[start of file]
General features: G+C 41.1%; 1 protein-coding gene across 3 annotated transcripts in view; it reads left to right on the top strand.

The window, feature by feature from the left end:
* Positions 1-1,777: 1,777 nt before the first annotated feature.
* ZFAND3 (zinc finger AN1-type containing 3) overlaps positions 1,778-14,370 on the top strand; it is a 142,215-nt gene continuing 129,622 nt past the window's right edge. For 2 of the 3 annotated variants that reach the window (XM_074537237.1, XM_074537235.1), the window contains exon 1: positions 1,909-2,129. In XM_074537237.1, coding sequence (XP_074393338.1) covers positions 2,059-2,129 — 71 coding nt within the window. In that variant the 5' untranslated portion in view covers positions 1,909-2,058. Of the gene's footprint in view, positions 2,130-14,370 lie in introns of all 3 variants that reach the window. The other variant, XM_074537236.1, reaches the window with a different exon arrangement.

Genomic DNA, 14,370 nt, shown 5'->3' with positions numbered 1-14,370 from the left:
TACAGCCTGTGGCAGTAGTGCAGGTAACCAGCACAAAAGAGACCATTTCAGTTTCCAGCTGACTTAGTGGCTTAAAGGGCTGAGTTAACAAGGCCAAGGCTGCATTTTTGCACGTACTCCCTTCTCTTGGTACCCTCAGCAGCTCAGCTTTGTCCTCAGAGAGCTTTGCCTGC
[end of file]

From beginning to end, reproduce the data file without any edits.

General features: G+C 41.1%; 1 protein-coding gene across 3 annotated transcripts in view; it reads left to right on the top strand.

The window, feature by feature from the left end:
* Positions 1-1,777: 1,777 nt before the first annotated feature.
* ZFAND3 (zinc finger AN1-type containing 3) overlaps positions 1,778-14,370 on the top strand; it is a 142,215-nt gene continuing 129,622 nt past the window's right edge. For 2 of the 3 annotated variants that reach the window (XM_074537237.1, XM_074537235.1), the window contains exon 1: positions 1,909-2,129. In XM_074537237.1, coding sequence (XP_074393338.1) covers positions 2,059-2,129 — 71 coding nt within the window. In that variant the 5' untranslated portion in view covers positions 1,909-2,058. Of the gene's footprint in view, positions 2,130-14,370 lie in introns of all 3 variants that reach the window. The other variant, XM_074537236.1, reaches the window with a different exon arrangement.

Genomic DNA, 14,370 nt, shown 5'->3' with positions numbered 1-14,370 from the left:
TACAGCCTGTGGCAGTAGTGCAGGTAACCAGCACAAAAGAGACCATTTCAGTTTCCAGCTGACTTAGTGGCTTAAAGGGCTGAGTTAACAAGGCCAAGGCTGCATTTTTGCACGTACTCCCTTCTCTTGGTACCCTCAGCAGCTCAGCTTTGTCCTCAGAGAGCTTTGCCTGC